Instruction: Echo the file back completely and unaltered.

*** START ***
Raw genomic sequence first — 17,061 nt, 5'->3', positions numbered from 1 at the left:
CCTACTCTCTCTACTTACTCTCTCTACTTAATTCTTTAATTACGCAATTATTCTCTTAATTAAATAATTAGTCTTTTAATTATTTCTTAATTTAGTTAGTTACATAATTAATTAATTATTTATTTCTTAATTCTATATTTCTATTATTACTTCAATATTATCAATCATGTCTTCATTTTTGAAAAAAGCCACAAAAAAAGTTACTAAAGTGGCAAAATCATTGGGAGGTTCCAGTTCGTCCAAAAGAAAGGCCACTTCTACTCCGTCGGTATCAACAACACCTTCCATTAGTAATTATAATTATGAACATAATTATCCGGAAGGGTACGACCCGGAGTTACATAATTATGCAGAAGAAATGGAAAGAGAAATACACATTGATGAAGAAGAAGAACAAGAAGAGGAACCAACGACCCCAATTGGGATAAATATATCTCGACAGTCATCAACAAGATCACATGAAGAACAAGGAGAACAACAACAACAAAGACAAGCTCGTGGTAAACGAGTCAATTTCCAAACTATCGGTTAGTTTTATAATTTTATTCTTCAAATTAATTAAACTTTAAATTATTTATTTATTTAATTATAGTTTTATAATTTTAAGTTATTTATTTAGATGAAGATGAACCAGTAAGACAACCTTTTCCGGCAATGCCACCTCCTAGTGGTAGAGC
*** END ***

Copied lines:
Raw genomic sequence first — 17,061 nt, 5'->3', positions numbered from 1 at the left:
CCTACTCTCTCTACTTACTCTCTCTACTTAATTCTTTAATTACGCAATTATTCTCTTAATTAAATAATTAGTCTTTTAATTATTTCTTAATTTAGTTAGTTACATAATTAATTAATTATTTATTTCTTAATTCTATATTTCTATTATTACTTCAATATTATCAATCATGTCTTCATTTTTGAAAAAAGCCACAAAAAAAGTTACTAAAGTGGCAAAATCATTGGGAGGTTCCAGTTCGTCCAAAAGAAAGGCCACTTCTACTCCGTCGGTATCAACAACACCTTCCATTAGTAATTATAATTATGAACATAATTATCCGGAAGGGTACGACCCGGAGTTACATAATTATGCAGAAGAAATGGAAAGAGAAATACACATTGATGAAGAAGAAGAACAAGAAGAGGAACCAACGACCCCAATTGGGATAAATATATCTCGACAGTCATCAACAAGATCACATGAAGAACAAGGAGAACAACAACAACAAAGACAAGCTCGTGGTAAACGAGTCAATTTCCAAACTATCGGTTAGTTTTATAATTTTATTCTTCAAATTAATTAAACTTTAAATTATTTATTTATTTAATTATAGTTTTATAATTTTAAGTTATTTATTTAGATGAAGATGAACCAGTAAGACAACCTTTTCCGGCAATGCCACCTCCTAGTGGTAGAGC